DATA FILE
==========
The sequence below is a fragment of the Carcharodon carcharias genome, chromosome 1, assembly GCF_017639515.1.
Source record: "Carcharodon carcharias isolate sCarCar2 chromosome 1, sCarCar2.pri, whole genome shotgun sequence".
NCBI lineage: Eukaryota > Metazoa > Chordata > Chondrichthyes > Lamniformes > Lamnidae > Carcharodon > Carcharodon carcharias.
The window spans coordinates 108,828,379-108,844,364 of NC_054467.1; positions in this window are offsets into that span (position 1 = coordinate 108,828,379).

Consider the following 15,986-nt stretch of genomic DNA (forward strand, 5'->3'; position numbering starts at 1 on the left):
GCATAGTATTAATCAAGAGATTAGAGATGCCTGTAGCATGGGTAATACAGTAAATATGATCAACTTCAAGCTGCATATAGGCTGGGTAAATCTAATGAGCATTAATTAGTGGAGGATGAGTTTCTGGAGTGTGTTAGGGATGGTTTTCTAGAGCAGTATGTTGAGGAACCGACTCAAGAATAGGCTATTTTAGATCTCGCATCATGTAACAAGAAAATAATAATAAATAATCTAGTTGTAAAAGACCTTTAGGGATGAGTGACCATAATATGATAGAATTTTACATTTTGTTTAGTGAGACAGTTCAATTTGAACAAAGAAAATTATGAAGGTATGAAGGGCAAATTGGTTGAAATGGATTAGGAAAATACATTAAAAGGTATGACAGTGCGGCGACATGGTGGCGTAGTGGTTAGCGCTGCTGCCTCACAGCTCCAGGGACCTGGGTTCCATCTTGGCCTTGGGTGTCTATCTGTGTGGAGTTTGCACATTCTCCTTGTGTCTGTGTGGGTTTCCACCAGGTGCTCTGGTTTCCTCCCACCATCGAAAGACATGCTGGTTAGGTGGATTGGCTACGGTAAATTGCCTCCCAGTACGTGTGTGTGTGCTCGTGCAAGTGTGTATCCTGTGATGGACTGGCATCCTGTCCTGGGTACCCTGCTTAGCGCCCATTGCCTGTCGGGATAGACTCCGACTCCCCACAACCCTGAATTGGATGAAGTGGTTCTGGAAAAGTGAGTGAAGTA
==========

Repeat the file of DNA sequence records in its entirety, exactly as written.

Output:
The sequence below is a fragment of the Carcharodon carcharias genome, chromosome 1, assembly GCF_017639515.1.
Source record: "Carcharodon carcharias isolate sCarCar2 chromosome 1, sCarCar2.pri, whole genome shotgun sequence".
NCBI lineage: Eukaryota > Metazoa > Chordata > Chondrichthyes > Lamniformes > Lamnidae > Carcharodon > Carcharodon carcharias.
The window spans coordinates 108,828,379-108,844,364 of NC_054467.1; positions in this window are offsets into that span (position 1 = coordinate 108,828,379).

Consider the following 15,986-nt stretch of genomic DNA (forward strand, 5'->3'; position numbering starts at 1 on the left):
GCATAGTATTAATCAAGAGATTAGAGATGCCTGTAGCATGGGTAATACAGTAAATATGATCAACTTCAAGCTGCATATAGGCTGGGTAAATCTAATGAGCATTAATTAGTGGAGGATGAGTTTCTGGAGTGTGTTAGGGATGGTTTTCTAGAGCAGTATGTTGAGGAACCGACTCAAGAATAGGCTATTTTAGATCTCGCATCATGTAACAAGAAAATAATAATAAATAATCTAGTTGTAAAAGACCTTTAGGGATGAGTGACCATAATATGATAGAATTTTACATTTTGTTTAGTGAGACAGTTCAATTTGAACAAAGAAAATTATGAAGGTATGAAGGGCAAATTGGTTGAAATGGATTAGGAAAATACATTAAAAGGTATGACAGTGCGGCGACATGGTGGCGTAGTGGTTAGCGCTGCTGCCTCACAGCTCCAGGGACCTGGGTTCCATCTTGGCCTTGGGTGTCTATCTGTGTGGAGTTTGCACATTCTCCTTGTGTCTGTGTGGGTTTCCACCAGGTGCTCTGGTTTCCTCCCACCATCGAAAGACATGCTGGTTAGGTGGATTGGCTACGGTAAATTGCCTCCCAGTACGTGTGTGTGTGCTCGTGCAAGTGTGTATCCTGTGATGGACTGGCATCCTGTCCTGGGTACCCTGCTTAGCGCCCATTGCCTGTCGGGATAGACTCCGACTCCCCACAACCCTGAATTGGATGAAGTGGTTCTGGAAAAGTGAGTGAAGTA